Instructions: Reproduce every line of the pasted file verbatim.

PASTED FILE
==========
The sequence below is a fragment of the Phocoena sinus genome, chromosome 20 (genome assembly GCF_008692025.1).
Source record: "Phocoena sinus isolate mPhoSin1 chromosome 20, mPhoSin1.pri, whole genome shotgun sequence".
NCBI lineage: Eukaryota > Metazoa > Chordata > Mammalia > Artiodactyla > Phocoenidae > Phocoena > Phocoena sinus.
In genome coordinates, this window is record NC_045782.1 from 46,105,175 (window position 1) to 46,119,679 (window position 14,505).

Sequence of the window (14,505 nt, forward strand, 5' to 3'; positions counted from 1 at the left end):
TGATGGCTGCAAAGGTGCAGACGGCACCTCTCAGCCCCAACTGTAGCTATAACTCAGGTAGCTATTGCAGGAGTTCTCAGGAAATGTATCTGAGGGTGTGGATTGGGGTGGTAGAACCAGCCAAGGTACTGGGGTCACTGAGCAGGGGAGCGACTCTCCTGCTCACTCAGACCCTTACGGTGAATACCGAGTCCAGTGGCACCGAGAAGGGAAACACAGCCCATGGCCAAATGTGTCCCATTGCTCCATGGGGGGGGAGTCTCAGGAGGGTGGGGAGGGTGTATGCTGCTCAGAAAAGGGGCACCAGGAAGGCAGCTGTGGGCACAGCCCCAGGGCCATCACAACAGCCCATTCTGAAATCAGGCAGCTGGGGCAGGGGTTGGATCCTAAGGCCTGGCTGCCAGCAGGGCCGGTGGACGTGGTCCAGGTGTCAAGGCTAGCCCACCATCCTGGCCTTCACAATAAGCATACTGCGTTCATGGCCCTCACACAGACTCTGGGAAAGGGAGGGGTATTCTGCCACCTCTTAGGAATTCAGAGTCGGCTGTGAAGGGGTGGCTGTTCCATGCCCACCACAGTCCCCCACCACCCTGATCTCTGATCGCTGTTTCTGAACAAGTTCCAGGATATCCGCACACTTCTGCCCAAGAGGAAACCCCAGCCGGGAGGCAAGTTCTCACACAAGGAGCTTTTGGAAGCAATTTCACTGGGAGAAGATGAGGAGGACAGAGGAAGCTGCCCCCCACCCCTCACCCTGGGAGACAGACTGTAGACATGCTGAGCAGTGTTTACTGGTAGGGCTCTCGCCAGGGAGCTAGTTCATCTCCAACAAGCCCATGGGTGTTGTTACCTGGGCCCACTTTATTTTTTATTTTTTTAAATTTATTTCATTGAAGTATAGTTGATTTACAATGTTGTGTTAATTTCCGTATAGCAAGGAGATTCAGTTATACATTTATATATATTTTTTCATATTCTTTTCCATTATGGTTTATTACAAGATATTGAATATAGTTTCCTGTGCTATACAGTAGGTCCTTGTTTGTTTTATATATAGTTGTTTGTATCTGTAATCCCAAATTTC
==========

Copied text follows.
The sequence below is a fragment of the Phocoena sinus genome, chromosome 20 (genome assembly GCF_008692025.1).
Source record: "Phocoena sinus isolate mPhoSin1 chromosome 20, mPhoSin1.pri, whole genome shotgun sequence".
NCBI lineage: Eukaryota > Metazoa > Chordata > Mammalia > Artiodactyla > Phocoenidae > Phocoena > Phocoena sinus.
In genome coordinates, this window is record NC_045782.1 from 46,105,175 (window position 1) to 46,119,679 (window position 14,505).

Sequence of the window (14,505 nt, forward strand, 5' to 3'; positions counted from 1 at the left end):
TGATGGCTGCAAAGGTGCAGACGGCACCTCTCAGCCCCAACTGTAGCTATAACTCAGGTAGCTATTGCAGGAGTTCTCAGGAAATGTATCTGAGGGTGTGGATTGGGGTGGTAGAACCAGCCAAGGTACTGGGGTCACTGAGCAGGGGAGCGACTCTCCTGCTCACTCAGACCCTTACGGTGAATACCGAGTCCAGTGGCACCGAGAAGGGAAACACAGCCCATGGCCAAATGTGTCCCATTGCTCCATGGGGGGGGAGTCTCAGGAGGGTGGGGAGGGTGTATGCTGCTCAGAAAAGGGGCACCAGGAAGGCAGCTGTGGGCACAGCCCCAGGGCCATCACAACAGCCCATTCTGAAATCAGGCAGCTGGGGCAGGGGTTGGATCCTAAGGCCTGGCTGCCAGCAGGGCCGGTGGACGTGGTCCAGGTGTCAAGGCTAGCCCACCATCCTGGCCTTCACAATAAGCATACTGCGTTCATGGCCCTCACACAGACTCTGGGAAAGGGAGGGGTATTCTGCCACCTCTTAGGAATTCAGAGTCGGCTGTGAAGGGGTGGCTGTTCCATGCCCACCACAGTCCCCCACCACCCTGATCTCTGATCGCTGTTTCTGAACAAGTTCCAGGATATCCGCACACTTCTGCCCAAGAGGAAACCCCAGCCGGGAGGCAAGTTCTCACACAAGGAGCTTTTGGAAGCAATTTCACTGGGAGAAGATGAGGAGGACAGAGGAAGCTGCCCCCCACCCCTCACCCTGGGAGACAGACTGTAGACATGCTGAGCAGTGTTTACTGGTAGGGCTCTCGCCAGGGAGCTAGTTCATCTCCAACAAGCCCATGGGTGTTGTTACCTGGGCCCACTTTATTTTTTATTTTTTTAAATTTATTTCATTGAAGTATAGTTGATTTACAATGTTGTGTTAATTTCCGTATAGCAAGGAGATTCAGTTATACATTTATATATATTTTTTCATATTCTTTTCCATTATGGTTTATTACAAGATATTGAATATAGTTTCCTGTGCTATACAGTAGGTCCTTGTTTGTTTTATATATAGTTGTTTGTATCTGTAATCCCAAATTTC